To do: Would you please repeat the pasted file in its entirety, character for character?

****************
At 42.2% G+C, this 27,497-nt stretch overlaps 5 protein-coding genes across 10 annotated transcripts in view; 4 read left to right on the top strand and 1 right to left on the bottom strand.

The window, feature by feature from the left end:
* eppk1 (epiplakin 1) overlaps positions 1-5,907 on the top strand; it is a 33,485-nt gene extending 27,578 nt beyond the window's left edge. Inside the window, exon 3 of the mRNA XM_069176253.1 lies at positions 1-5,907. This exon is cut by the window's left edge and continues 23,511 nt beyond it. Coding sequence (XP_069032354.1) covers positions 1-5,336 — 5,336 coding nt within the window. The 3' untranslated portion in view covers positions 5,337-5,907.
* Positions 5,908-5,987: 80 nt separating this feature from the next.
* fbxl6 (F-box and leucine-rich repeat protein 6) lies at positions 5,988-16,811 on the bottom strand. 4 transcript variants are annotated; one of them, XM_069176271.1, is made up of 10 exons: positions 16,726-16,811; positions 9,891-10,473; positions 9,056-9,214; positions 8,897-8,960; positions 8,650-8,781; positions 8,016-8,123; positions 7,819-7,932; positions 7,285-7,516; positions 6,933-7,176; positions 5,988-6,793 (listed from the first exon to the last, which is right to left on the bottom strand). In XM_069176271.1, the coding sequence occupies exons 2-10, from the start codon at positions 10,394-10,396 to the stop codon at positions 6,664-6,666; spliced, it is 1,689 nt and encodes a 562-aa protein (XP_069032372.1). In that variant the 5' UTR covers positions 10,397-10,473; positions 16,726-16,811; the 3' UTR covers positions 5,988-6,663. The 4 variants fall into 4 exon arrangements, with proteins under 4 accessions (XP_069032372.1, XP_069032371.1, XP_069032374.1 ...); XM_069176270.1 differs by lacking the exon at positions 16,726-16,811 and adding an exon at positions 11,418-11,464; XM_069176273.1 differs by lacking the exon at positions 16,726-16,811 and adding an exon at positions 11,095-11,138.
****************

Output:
At 42.2% G+C, this 27,497-nt stretch overlaps 5 protein-coding genes across 10 annotated transcripts in view; 4 read left to right on the top strand and 1 right to left on the bottom strand.

The window, feature by feature from the left end:
* eppk1 (epiplakin 1) overlaps positions 1-5,907 on the top strand; it is a 33,485-nt gene extending 27,578 nt beyond the window's left edge. Inside the window, exon 3 of the mRNA XM_069176253.1 lies at positions 1-5,907. This exon is cut by the window's left edge and continues 23,511 nt beyond it. Coding sequence (XP_069032354.1) covers positions 1-5,336 — 5,336 coding nt within the window. The 3' untranslated portion in view covers positions 5,337-5,907.
* Positions 5,908-5,987: 80 nt separating this feature from the next.
* fbxl6 (F-box and leucine-rich repeat protein 6) lies at positions 5,988-16,811 on the bottom strand. 4 transcript variants are annotated; one of them, XM_069176271.1, is made up of 10 exons: positions 16,726-16,811; positions 9,891-10,473; positions 9,056-9,214; positions 8,897-8,960; positions 8,650-8,781; positions 8,016-8,123; positions 7,819-7,932; positions 7,285-7,516; positions 6,933-7,176; positions 5,988-6,793 (listed from the first exon to the last, which is right to left on the bottom strand). In XM_069176271.1, the coding sequence occupies exons 2-10, from the start codon at positions 10,394-10,396 to the stop codon at positions 6,664-6,666; spliced, it is 1,689 nt and encodes a 562-aa protein (XP_069032372.1). In that variant the 5' UTR covers positions 10,397-10,473; positions 16,726-16,811; the 3' UTR covers positions 5,988-6,663. The 4 variants fall into 4 exon arrangements, with proteins under 4 accessions (XP_069032372.1, XP_069032371.1, XP_069032374.1 ...); XM_069176270.1 differs by lacking the exon at positions 16,726-16,811 and adding an exon at positions 11,418-11,464; XM_069176273.1 differs by lacking the exon at positions 16,726-16,811 and adding an exon at positions 11,095-11,138.